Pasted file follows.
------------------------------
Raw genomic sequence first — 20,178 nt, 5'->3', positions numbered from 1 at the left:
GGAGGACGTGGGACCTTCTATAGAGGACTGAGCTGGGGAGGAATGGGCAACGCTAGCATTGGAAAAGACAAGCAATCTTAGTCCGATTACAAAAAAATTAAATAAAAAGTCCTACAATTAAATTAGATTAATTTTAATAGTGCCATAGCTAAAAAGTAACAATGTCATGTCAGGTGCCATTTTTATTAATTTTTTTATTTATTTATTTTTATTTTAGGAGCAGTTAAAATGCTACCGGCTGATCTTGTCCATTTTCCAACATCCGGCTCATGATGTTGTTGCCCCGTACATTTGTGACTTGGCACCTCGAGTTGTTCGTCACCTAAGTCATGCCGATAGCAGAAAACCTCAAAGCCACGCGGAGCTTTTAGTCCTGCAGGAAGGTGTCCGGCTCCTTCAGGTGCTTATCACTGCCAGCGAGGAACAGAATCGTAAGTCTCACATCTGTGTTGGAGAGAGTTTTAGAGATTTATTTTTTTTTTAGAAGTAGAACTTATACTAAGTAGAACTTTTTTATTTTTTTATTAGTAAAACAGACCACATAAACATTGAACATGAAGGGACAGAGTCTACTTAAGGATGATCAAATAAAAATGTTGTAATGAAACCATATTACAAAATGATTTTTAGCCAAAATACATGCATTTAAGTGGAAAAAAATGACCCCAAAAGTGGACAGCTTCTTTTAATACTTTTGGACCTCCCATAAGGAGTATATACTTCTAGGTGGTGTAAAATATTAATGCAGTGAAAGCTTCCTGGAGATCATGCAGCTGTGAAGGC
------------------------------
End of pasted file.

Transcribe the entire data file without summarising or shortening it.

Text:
Raw genomic sequence first — 20,178 nt, 5'->3', positions numbered from 1 at the left:
GGAGGACGTGGGACCTTCTATAGAGGACTGAGCTGGGGAGGAATGGGCAACGCTAGCATTGGAAAAGACAAGCAATCTTAGTCCGATTACAAAAAAATTAAATAAAAAGTCCTACAATTAAATTAGATTAATTTTAATAGTGCCATAGCTAAAAAGTAACAATGTCATGTCAGGTGCCATTTTTATTAATTTTTTTATTTATTTATTTTTATTTTAGGAGCAGTTAAAATGCTACCGGCTGATCTTGTCCATTTTCCAACATCCGGCTCATGATGTTGTTGCCCCGTACATTTGTGACTTGGCACCTCGAGTTGTTCGTCACCTAAGTCATGCCGATAGCAGAAAACCTCAAAGCCACGCGGAGCTTTTAGTCCTGCAGGAAGGTGTCCGGCTCCTTCAGGTGCTTATCACTGCCAGCGAGGAACAGAATCGTAAGTCTCACATCTGTGTTGGAGAGAGTTTTAGAGATTTATTTTTTTTTTAGAAGTAGAACTTATACTAAGTAGAACTTTTTTATTTTTTTATTAGTAAAACAGACCACATAAACATTGAACATGAAGGGACAGAGTCTACTTAAGGATGATCAAATAAAAATGTTGTAATGAAACCATATTACAAAATGATTTTTAGCCAAAATACATGCATTTAAGTGGAAAAAAATGACCCCAAAAGTGGACAGCTTCTTTTAATACTTTTGGACCTCCCATAAGGAGTATATACTTCTAGGTGGTGTAAAATATTAATGCAGTGAAAGCTTCCTGGAGATCATGCAGCTGTGAAGGC